The Hollow: Armagh, Northern Ireland

Armagh, Northern Ireland
Mr. Watch Cow doing his job

In honor of my grandfather, the patriarch of my family who is going through some health issues at the moment, I wanted to show the cottage his father was born in back in the 1800’s in County Armagh. I gave my Grampa a copy of this photo a year ago for his 89th birthday, and it sits on the mantle at his beach house. There’s something very calming about it, the dusty sky against the cool grass, the mellow cows looking out over the rolling pasture that’s lush like a jungle but calm as still water.

You can see the little shelter in the trees behind the cows. Abandoned and now dilapidated, the house is most likely sinking into the mud. Unfortunately I didn’t venture down to it because cousin Eileen wouldn’t let me (“Ya don’t ‘ave the right shoes ta go down ther now do yeh, eh!?”) so I swore I’d come back to Ireland eventually with my dad and some Wellies and wade through the swampy sod to investigate the old digs. Perhaps it would be entirely intact and filled with treasures from my family, or it might look like the house in Trainspotting, filled with hypodermic syringes and missing teeth. Most likely it’s just a rickety, barren structure wrapped in the smell of damp wood and manure, that whistles with the wind and acts as a fortress for squirrels, foxes, and stoats. (What’s a stoat? Something of a fat weasel with a stubbly tail, here’s a baby for your pleasure). Either way, I am damn determined to get back there one day and unravel the mystery of the remnants of the Harvey Shanty because it’s one piece of the puzzle of my roots. Now that I have seen it with my own eyes, and survived the winding roads down to it without actually touching it, I’m transfixed upon it.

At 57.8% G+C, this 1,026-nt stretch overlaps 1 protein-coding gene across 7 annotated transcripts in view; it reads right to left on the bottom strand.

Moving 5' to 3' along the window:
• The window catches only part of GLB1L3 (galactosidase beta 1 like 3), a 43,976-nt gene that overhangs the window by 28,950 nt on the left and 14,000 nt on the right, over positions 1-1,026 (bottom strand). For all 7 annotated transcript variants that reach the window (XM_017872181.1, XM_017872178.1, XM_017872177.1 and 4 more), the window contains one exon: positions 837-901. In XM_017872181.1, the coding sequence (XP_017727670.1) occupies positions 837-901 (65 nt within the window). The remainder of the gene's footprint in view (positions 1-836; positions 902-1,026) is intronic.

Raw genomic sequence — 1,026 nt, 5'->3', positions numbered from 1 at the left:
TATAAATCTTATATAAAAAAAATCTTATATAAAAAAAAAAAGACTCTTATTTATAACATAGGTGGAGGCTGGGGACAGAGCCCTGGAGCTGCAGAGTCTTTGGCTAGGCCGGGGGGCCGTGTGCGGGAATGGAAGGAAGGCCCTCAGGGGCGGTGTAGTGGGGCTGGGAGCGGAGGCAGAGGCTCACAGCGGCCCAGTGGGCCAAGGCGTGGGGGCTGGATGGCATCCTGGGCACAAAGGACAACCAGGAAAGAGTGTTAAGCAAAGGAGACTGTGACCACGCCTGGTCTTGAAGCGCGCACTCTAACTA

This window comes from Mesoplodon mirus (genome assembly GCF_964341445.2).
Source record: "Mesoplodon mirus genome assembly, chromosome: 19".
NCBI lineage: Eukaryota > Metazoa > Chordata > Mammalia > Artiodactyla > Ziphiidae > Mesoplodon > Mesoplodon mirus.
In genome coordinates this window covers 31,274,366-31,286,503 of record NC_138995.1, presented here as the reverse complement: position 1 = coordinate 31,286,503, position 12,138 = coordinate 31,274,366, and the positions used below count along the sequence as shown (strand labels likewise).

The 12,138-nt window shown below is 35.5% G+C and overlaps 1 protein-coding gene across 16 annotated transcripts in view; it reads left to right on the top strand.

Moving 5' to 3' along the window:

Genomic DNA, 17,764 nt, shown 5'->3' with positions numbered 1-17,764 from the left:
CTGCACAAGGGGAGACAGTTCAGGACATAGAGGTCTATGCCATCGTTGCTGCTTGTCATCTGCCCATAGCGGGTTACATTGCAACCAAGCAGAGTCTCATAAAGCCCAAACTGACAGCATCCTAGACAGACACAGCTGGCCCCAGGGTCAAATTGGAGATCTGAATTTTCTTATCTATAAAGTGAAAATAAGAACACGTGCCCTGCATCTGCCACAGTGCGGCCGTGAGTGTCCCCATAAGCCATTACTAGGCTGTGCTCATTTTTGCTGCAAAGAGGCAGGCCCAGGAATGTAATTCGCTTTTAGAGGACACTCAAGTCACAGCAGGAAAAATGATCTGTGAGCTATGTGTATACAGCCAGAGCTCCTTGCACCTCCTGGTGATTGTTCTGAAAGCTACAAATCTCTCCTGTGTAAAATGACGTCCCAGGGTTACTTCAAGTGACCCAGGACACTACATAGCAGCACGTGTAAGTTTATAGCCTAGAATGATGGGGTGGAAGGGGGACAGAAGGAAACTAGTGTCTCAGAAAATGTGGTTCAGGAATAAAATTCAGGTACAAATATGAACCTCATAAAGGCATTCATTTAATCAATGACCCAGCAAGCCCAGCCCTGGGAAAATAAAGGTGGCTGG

Perhaps even next summer I will go back to Armagh, this time prepared with mud boots and a video camera to actually capture the family history I thought I would remember and carry out a proper investigation. A girl can dream.

2 thoughts on “The Hollow: Armagh, Northern Ireland

  1. It’s a perfect photo, Kayla — and well I remember being there with Mary Me dahter. Thank you as always, Gram

    PS. You do have Irish roots on both sides of your family though not so apparent to you. My maternal great-grandfather, Michael McCarthy was born in County Cork and left Ireland during the potato famine. Landed in Canada and found his way to the States, then across them via wagon, to Minnesota where he wooed and won my great grandmother. He later, after being widowed, moved to S. Dakota to live with his daughter, my grandmother, and was well remembered by my Mother, Agnes Brooks. So you can’t escape your Irish heritage no matter what!

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